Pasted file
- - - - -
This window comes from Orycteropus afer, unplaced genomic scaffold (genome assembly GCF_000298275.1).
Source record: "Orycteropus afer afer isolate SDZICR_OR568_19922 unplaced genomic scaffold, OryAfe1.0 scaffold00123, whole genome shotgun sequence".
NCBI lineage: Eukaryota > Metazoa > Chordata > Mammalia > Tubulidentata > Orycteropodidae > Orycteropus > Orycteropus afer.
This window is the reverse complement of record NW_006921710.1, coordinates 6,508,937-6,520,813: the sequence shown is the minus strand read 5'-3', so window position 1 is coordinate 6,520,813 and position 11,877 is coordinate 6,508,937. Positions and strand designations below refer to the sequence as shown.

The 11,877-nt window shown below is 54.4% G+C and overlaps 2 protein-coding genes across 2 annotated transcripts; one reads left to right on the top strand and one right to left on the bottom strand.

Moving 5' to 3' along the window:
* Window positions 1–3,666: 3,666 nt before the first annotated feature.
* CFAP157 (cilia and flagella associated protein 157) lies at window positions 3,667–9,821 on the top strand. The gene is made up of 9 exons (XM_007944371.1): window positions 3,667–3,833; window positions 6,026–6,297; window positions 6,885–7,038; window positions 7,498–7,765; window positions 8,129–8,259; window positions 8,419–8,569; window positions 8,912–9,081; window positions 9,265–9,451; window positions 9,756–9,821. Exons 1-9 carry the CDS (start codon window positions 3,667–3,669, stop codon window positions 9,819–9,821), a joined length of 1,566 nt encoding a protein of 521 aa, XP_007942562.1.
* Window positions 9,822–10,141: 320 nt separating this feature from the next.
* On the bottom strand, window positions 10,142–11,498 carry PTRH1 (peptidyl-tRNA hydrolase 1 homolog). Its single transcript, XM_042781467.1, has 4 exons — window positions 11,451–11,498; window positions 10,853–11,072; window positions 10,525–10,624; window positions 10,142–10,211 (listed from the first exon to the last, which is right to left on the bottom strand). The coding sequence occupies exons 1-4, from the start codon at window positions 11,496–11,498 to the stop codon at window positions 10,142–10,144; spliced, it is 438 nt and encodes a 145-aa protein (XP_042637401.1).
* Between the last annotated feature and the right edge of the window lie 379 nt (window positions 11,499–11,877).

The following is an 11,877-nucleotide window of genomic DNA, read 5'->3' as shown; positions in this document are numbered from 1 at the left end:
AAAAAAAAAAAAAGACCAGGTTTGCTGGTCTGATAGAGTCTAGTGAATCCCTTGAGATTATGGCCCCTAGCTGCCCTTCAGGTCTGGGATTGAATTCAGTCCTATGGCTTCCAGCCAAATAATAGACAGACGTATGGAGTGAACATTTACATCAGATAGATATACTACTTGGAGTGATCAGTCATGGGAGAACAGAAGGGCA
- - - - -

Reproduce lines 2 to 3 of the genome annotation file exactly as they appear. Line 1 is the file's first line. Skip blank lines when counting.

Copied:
Source record: "Orycteropus afer afer isolate SDZICR_OR568_19922 unplaced genomic scaffold, OryAfe1.0 scaffold00123, whole genome shotgun sequence".
NCBI lineage: Eukaryota > Metazoa > Chordata > Mammalia > Tubulidentata > Orycteropodidae > Orycteropus > Orycteropus afer.